More than perhaps any other Leder title I’ve recommended to date, that makes Ahoy a perfect entry point into this publisher’s library of titles. If you’ve been on the outside looking in, there has literally never been a better time to try one of their games!

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If you want your own fleet, along with a special deck of tactics cards, get ye the Mollusk faction!

A Treasure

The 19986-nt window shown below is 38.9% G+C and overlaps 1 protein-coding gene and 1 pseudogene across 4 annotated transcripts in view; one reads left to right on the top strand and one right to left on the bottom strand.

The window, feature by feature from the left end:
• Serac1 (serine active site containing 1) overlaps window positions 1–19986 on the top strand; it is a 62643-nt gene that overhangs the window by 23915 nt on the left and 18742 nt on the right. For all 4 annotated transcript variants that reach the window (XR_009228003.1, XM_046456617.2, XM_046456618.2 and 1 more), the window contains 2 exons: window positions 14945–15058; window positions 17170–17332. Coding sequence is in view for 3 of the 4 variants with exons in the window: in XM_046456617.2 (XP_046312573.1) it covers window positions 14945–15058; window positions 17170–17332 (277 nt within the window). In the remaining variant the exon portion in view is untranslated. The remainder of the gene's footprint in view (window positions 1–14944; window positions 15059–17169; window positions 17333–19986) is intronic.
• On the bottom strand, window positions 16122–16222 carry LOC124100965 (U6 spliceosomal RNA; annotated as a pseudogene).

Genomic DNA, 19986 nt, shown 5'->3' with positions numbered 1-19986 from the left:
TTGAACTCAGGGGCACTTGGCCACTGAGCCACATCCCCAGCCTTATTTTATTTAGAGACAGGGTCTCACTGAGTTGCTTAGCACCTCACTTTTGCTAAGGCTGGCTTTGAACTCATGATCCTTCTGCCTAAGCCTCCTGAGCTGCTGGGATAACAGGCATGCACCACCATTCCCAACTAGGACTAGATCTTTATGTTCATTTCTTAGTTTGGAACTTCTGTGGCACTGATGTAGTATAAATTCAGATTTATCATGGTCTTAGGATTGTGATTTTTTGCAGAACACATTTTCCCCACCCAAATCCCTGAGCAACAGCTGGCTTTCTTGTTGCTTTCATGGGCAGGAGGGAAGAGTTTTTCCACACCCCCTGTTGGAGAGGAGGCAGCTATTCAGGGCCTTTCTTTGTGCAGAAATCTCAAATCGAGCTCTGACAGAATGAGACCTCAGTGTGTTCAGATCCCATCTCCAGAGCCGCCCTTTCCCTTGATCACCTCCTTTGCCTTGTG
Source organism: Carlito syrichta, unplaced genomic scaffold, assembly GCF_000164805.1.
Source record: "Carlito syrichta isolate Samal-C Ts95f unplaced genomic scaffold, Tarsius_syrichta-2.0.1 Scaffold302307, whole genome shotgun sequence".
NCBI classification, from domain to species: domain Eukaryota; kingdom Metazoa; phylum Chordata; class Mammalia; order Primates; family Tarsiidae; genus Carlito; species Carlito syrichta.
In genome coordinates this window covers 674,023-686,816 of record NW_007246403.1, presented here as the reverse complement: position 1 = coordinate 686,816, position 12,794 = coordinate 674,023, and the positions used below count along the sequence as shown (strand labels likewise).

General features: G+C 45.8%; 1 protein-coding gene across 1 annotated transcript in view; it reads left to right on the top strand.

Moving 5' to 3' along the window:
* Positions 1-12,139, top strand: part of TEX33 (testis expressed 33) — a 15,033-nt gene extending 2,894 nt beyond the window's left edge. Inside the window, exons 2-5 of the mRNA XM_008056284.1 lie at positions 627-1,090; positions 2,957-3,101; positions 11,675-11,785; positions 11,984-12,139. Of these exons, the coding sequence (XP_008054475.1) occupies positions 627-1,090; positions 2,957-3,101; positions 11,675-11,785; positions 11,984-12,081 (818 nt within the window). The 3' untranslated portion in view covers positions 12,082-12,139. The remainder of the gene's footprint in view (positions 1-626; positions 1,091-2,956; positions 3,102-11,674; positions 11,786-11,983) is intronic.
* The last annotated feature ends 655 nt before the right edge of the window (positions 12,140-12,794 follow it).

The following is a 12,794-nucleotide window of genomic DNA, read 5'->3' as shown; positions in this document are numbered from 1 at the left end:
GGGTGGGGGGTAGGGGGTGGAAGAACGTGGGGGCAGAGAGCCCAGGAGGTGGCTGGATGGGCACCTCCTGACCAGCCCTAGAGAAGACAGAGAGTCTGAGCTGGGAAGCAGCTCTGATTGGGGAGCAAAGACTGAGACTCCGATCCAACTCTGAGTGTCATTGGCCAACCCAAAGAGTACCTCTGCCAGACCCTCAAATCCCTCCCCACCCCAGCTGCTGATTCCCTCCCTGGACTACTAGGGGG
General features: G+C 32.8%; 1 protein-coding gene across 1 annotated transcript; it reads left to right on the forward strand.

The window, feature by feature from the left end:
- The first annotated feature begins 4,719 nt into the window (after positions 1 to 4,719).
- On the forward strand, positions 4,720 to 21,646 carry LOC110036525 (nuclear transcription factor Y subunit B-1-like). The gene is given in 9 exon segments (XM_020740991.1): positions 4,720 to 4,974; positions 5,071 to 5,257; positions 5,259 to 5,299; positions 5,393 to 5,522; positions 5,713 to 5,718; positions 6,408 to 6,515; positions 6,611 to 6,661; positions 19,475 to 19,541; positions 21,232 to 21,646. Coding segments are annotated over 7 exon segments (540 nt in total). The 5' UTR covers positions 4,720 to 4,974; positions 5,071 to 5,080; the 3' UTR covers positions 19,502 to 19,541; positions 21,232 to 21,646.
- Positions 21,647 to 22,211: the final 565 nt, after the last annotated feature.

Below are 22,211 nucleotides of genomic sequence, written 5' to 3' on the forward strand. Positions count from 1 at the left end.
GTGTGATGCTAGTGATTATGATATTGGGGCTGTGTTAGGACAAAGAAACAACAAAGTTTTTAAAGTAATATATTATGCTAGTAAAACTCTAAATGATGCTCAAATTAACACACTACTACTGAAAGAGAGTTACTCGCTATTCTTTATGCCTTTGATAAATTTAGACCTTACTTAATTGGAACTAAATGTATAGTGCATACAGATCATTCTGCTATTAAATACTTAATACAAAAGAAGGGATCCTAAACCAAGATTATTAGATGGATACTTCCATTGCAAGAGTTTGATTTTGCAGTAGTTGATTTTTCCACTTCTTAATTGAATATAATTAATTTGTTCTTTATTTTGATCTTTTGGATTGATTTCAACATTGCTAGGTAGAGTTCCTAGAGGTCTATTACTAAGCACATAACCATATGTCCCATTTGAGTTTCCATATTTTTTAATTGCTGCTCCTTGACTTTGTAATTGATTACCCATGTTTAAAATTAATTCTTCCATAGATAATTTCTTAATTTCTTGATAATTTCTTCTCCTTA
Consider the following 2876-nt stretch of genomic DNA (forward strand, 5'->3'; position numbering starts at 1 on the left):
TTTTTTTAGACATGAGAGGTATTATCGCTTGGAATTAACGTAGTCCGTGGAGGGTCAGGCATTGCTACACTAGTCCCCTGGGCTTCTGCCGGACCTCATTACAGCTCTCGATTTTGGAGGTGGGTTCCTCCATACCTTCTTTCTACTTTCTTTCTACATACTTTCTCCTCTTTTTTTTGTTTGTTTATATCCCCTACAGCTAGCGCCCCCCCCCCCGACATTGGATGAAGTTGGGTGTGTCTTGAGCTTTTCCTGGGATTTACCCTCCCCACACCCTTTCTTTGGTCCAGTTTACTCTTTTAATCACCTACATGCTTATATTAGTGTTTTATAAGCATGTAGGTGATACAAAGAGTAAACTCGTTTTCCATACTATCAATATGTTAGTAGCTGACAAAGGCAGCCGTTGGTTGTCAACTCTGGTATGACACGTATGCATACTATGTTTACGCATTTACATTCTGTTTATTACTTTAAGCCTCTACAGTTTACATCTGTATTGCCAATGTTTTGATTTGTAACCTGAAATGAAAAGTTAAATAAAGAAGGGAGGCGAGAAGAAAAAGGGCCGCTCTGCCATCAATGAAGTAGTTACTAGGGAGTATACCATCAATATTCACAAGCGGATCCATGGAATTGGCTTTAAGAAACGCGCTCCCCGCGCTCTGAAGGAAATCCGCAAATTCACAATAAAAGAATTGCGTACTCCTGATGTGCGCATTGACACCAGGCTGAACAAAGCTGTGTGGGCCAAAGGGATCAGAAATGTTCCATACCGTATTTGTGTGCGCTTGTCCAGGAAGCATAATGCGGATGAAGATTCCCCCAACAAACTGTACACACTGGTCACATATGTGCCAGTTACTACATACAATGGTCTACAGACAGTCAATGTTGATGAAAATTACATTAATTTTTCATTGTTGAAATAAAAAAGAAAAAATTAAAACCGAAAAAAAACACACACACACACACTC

I want to make something very clear before I end this review. Just because I think this is the current #1 title for Leder Games newbies to learn about asymmetrical board games doesn’t mean the veterans will get nothing out of it. The truth is that while Ahoy is fantastic as an introduction to games like Root, it stands perfectly on its own two feet! There are all sorts of advanced interactions in this game that folks will enjoy uncovering through repeated plays. I don’t want to spoil them here, as discovery with your friends and family is part of the fun, but I’ll share what I think is one of the more obvious ones. After a couple of plays, the mollusk player’s special deck of tactics cards will be known. You might not know which cards they have at any given time, but you can start planning for them. You know what they’ve already played, and you can start making educated guesses based on their gameplay behavior what they might be holding back for later. Like much more complex, card-based games such as Netrunner or Twilight Struggle, there’s an element of card counting and playing around specific “bad things I haven’t seen yet.” This kind of gameplay, alongside the modular board, really extends both the life and depth of Ahoy as you play it over and over. And my friends have fallen down that rabbit hole pretty hard since I originally introduced it at our local game night.